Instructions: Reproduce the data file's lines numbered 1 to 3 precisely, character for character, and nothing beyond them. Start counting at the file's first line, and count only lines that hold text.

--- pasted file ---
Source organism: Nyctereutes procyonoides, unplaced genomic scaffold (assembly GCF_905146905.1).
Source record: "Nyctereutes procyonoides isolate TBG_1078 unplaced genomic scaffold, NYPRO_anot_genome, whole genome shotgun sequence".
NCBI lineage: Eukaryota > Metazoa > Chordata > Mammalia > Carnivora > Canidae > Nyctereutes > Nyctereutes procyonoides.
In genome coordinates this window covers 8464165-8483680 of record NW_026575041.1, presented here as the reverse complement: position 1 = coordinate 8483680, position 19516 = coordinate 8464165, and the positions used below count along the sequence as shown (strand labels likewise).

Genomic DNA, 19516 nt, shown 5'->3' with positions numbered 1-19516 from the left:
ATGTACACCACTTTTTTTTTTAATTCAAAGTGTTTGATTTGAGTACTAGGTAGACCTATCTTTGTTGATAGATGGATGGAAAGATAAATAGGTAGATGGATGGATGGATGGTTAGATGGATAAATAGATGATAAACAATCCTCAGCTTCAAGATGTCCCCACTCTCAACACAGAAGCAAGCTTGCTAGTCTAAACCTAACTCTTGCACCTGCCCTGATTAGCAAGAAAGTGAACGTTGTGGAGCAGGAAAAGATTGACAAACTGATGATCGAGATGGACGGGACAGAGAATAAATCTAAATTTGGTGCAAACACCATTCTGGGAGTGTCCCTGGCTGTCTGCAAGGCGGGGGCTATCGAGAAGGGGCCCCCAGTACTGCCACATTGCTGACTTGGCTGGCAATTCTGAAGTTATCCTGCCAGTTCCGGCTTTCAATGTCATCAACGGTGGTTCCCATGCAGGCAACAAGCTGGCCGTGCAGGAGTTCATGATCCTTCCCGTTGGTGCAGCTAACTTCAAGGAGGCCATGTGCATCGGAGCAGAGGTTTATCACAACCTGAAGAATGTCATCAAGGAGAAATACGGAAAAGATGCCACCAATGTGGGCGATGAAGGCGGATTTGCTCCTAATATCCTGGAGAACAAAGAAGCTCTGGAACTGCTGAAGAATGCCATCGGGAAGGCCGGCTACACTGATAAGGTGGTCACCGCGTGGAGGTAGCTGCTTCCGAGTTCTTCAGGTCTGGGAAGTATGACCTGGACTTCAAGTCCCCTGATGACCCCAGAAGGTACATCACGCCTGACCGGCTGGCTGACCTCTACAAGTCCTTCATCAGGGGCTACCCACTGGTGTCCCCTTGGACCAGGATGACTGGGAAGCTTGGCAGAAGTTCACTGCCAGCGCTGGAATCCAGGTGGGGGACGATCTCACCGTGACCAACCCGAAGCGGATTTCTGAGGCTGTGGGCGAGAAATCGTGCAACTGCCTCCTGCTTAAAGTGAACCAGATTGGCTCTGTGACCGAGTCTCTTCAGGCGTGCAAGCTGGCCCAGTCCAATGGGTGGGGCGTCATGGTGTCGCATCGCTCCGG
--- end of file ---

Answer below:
Source organism: Nyctereutes procyonoides, unplaced genomic scaffold (assembly GCF_905146905.1).
Source record: "Nyctereutes procyonoides isolate TBG_1078 unplaced genomic scaffold, NYPRO_anot_genome, whole genome shotgun sequence".
NCBI lineage: Eukaryota > Metazoa > Chordata > Mammalia > Carnivora > Canidae > Nyctereutes > Nyctereutes procyonoides.